Penny sent this from Gauteng:
I’ve come to visit my daughter (who lives in Pretoria) for the weekend, and due to the presence of my ‘granddaughter’, an 8 month old boerbul puppy, she and her boyfriend have brought me camping to the nearest public dam where dogs are allowed. It is called Klipdrift dam, and is situated outside Potchefstroom.
I sit on short green kikuyu grass under a giant old ghost gum, one of a row lining the shores of an attractive dam, possibly the size of Midmar. Across in the distance a row of bush clad hills lie under the Highveld sky, afternoon thunderclouds building in masses of white cotton wool puffs. Doves are cooing in the trees, a kingfisher hovers and a Fish Eagle’s call floats across the water. The shores are lined with weekend campers, tents pitched, the smell of braai fires wafting in with the breeze. Families dozing on a hot African day with groups of fishing rods every 50 or so metres along the shore. Small inflatables or canoes are used to take the fishing lines far out onto the water.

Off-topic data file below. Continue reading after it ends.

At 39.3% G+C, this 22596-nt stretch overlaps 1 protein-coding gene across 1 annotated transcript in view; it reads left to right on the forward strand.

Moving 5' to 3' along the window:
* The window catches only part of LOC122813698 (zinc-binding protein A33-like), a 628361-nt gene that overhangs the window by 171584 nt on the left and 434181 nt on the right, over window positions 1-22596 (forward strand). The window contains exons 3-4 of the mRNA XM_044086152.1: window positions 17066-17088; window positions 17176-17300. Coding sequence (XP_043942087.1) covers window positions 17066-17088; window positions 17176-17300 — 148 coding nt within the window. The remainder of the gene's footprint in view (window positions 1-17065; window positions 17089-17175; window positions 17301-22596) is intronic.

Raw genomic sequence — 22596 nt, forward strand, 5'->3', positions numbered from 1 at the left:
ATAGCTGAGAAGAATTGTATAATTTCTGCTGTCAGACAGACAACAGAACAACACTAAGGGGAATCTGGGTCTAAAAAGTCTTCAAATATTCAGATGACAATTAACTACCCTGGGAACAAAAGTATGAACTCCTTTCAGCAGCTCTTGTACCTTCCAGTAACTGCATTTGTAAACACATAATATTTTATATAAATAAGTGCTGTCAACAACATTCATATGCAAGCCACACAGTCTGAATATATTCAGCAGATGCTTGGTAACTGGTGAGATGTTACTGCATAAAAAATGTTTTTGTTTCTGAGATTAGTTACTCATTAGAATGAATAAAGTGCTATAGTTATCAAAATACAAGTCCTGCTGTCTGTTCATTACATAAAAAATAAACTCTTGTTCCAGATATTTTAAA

Peace and quiet, seems all is well with the world – just don’t go too close to the water. Then you notice the difference – green algae in profusion, turning the seemingly clear water into what looks like pea soup stretching out a couple of metres from the shore line. The fishermen wade in and come out with green hands and legs – and I was going to swim here! As the afternoon progresses and the light changes, I realise that the whole dam has a green hue.
After strong winds in the night, dawn reveals a white line of foamy scud lining the shore the length of the dam. Possibly the saddest indictment : the fishermen carry on regardless, this green dam and foam, for them, seems to be normal!
Now I appreciate the clean waters of Midmar Dam even more than before.